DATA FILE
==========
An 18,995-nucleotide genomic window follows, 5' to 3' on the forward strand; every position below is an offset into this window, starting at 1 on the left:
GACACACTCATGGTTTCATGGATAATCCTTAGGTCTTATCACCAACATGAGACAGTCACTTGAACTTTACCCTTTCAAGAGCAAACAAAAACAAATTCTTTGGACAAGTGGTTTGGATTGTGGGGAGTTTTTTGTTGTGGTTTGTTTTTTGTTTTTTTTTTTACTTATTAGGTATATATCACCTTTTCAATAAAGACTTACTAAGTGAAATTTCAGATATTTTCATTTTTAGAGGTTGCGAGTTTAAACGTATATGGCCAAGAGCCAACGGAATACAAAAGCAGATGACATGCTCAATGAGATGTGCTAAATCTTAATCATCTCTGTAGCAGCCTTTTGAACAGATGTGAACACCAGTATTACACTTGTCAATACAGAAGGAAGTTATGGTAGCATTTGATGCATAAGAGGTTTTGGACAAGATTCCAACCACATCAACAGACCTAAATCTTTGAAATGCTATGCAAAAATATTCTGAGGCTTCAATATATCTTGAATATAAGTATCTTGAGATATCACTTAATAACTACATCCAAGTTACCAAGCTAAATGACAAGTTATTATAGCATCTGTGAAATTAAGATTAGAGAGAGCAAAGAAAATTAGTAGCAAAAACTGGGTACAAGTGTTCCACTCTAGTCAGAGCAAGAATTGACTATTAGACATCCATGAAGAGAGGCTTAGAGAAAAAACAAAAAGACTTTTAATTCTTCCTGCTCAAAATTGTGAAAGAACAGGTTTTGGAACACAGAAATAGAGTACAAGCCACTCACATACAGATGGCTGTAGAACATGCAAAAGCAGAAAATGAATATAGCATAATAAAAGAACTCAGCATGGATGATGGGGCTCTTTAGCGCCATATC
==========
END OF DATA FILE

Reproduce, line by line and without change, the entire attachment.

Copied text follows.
An 18,995-nucleotide genomic window follows, 5' to 3' on the forward strand; every position below is an offset into this window, starting at 1 on the left:
GACACACTCATGGTTTCATGGATAATCCTTAGGTCTTATCACCAACATGAGACAGTCACTTGAACTTTACCCTTTCAAGAGCAAACAAAAACAAATTCTTTGGACAAGTGGTTTGGATTGTGGGGAGTTTTTTGTTGTGGTTTGTTTTTTGTTTTTTTTTTTACTTATTAGGTATATATCACCTTTTCAATAAAGACTTACTAAGTGAAATTTCAGATATTTTCATTTTTAGAGGTTGCGAGTTTAAACGTATATGGCCAAGAGCCAACGGAATACAAAAGCAGATGACATGCTCAATGAGATGTGCTAAATCTTAATCATCTCTGTAGCAGCCTTTTGAACAGATGTGAACACCAGTATTACACTTGTCAATACAGAAGGAAGTTATGGTAGCATTTGATGCATAAGAGGTTTTGGACAAGATTCCAACCACATCAACAGACCTAAATCTTTGAAATGCTATGCAAAAATATTCTGAGGCTTCAATATATCTTGAATATAAGTATCTTGAGATATCACTTAATAACTACATCCAAGTTACCAAGCTAAATGACAAGTTATTATAGCATCTGTGAAATTAAGATTAGAGAGAGCAAAGAAAATTAGTAGCAAAAACTGGGTACAAGTGTTCCACTCTAGTCAGAGCAAGAATTGACTATTAGACATCCATGAAGAGAGGCTTAGAGAAAAAACAAAAAGACTTTTAATTCTTCCTGCTCAAAATTGTGAAAGAACAGGTTTTGGAACACAGAAATAGAGTACAAGCCACTCACATACAGATGGCTGTAGAACATGCAAAAGCAGAAAATGAATATAGCATAATAAAAGAACTCAGCATGGATGATGGGGCTCTTTAGCGCCATATC